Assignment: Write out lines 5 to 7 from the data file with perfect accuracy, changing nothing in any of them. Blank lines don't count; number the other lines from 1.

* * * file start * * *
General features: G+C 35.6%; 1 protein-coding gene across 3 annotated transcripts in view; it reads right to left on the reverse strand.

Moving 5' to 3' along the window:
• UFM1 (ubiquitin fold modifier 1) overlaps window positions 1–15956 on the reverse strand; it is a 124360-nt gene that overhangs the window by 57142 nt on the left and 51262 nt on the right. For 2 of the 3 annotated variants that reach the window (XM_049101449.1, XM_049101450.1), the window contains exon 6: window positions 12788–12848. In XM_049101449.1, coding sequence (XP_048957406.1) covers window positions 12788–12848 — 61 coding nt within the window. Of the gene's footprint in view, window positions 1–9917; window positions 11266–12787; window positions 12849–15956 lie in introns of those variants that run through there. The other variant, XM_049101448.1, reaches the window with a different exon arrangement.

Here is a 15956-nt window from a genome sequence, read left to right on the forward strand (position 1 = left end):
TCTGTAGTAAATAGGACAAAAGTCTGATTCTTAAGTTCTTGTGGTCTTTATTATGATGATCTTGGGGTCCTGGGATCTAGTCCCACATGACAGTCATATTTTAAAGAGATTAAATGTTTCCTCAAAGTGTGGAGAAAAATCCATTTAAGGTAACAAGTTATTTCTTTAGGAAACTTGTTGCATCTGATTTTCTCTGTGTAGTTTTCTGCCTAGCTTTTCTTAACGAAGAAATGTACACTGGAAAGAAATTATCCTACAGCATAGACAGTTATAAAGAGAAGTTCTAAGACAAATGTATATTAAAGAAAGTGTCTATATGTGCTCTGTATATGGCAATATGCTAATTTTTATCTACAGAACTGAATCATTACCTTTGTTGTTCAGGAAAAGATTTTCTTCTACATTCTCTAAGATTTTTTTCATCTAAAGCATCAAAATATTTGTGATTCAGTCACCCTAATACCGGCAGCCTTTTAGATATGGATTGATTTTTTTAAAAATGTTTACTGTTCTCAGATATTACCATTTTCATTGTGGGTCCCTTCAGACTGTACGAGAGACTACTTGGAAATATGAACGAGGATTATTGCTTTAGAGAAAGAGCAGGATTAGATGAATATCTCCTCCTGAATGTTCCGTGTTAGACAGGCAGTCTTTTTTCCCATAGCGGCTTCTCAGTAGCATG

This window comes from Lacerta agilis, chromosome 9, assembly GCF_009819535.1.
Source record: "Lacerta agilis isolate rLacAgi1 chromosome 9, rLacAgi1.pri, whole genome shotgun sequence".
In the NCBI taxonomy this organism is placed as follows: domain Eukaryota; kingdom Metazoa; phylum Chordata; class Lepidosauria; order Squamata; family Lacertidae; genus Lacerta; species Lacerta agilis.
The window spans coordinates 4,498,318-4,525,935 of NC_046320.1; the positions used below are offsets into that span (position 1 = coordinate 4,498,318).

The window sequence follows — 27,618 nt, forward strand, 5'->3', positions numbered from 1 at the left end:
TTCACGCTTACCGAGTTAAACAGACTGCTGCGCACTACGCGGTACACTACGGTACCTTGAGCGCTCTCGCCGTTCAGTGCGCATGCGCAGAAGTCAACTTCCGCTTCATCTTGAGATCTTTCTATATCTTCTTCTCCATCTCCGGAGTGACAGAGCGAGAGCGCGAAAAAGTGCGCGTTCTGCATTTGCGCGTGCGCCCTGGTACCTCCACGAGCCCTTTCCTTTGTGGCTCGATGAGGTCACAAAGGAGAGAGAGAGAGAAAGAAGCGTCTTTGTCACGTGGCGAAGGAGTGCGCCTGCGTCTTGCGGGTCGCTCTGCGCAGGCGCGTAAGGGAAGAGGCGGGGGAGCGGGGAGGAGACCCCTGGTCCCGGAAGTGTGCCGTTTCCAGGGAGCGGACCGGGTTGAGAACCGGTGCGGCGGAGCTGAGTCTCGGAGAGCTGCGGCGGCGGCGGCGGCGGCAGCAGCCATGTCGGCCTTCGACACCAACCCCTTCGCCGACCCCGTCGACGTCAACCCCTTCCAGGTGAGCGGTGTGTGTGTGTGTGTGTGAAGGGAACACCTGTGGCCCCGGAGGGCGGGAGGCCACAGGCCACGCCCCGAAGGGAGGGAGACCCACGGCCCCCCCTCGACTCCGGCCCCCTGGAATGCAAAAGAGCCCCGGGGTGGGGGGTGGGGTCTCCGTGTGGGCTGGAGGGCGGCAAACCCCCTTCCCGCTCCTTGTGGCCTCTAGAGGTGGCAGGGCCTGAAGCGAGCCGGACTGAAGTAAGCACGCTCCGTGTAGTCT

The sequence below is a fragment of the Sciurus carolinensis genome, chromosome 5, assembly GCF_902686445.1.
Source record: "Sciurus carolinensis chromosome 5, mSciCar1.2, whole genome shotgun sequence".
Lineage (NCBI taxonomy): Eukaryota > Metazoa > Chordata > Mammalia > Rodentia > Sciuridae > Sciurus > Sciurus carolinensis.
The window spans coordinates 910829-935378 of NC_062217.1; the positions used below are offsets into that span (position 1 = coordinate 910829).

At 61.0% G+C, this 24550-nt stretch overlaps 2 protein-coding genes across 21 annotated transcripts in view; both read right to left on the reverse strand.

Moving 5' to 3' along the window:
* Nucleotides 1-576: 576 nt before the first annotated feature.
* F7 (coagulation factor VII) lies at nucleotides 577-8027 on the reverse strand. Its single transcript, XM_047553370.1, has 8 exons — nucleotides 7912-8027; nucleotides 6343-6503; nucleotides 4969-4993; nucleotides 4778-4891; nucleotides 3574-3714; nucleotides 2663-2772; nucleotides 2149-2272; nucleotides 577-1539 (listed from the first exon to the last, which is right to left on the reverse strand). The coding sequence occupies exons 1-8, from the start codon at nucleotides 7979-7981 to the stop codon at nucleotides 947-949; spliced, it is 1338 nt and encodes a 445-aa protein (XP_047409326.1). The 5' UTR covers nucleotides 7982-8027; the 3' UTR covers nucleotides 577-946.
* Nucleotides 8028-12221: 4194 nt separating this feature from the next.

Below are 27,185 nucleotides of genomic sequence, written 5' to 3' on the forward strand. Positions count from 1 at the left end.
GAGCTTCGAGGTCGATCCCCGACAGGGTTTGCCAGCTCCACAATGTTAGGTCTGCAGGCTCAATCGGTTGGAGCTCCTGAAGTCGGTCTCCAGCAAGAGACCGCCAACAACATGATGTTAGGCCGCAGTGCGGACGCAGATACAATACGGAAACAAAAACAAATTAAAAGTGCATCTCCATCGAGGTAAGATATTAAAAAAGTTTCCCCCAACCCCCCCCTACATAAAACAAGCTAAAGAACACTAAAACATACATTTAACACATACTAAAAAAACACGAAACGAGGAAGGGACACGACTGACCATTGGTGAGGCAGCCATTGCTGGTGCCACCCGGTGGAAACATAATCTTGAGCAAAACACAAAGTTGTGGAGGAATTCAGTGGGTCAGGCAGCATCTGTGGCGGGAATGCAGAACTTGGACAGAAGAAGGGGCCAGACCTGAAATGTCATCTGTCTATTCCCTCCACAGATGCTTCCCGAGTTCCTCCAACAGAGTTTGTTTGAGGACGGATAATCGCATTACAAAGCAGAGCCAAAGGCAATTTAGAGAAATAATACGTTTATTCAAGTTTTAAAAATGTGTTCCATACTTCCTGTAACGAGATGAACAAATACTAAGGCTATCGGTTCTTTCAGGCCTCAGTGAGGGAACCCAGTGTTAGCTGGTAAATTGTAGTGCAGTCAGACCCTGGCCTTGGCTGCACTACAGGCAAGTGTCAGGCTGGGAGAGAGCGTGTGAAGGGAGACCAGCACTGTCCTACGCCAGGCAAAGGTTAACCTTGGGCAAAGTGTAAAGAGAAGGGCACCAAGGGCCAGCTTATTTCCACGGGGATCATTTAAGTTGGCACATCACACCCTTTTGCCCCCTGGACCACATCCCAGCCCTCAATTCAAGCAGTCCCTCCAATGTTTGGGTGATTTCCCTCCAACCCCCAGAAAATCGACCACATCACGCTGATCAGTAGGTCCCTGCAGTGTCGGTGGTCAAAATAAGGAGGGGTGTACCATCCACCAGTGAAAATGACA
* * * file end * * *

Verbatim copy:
TCTGTAGTAAATAGGACAAAAGTCTGATTCTTAAGTTCTTGTGGTCTTTATTATGATGATCTTGGGGTCCTGGGATCTAGTCCCACATGACAGTCATATTTTAAAGAGATTAAATGTTTCCTCAAAGTGTGGAGAAAAATCCATTTAAGGTAACAAGTTATTTCTTTAGGAAACTTGTTGCATCTGATTTTCTCTGTGTAGTTTTCTGCCTAGCTTTTCTTAACGAAGAAATGTACACTGGAAAGAAATTATCCTACAGCATAGACAGTTATAAAGAGAAGTTCTAAGACAAATGTATATTAAAGAAAGTGTCTATATGTGCTCTGTATATGGCAATATGCTAATTTTTATCTACAGAACTGAATCATTACCTTTGTTGTTCAGGAAAAGATTTTCTTCTACATTCTCTAAGATTTTTTTCATCTAAAGCATCAAAATATTTGTGATTCAGTCACCCTAATACCGGCAGCCTTTTAGATATGGATTGATTTTTTTAAAAATGTTTACTGTTCTCAGATATTACCATTTTCATTGTGGGTCCCTTCAGACTGTACGAGAGACTACTTGGAAATATGAACGAGGATTATTGCTTTAGAGAAAGAGCAGGATTAGATGAATATCTCCTCCTGAATGTTCCGTGTTAGACAGGCAGTCTTTTTTCCCATAGCGGCTTCTCAGTAGCATG

This window comes from Lacerta agilis, chromosome 9, assembly GCF_009819535.1.
Source record: "Lacerta agilis isolate rLacAgi1 chromosome 9, rLacAgi1.pri, whole genome shotgun sequence".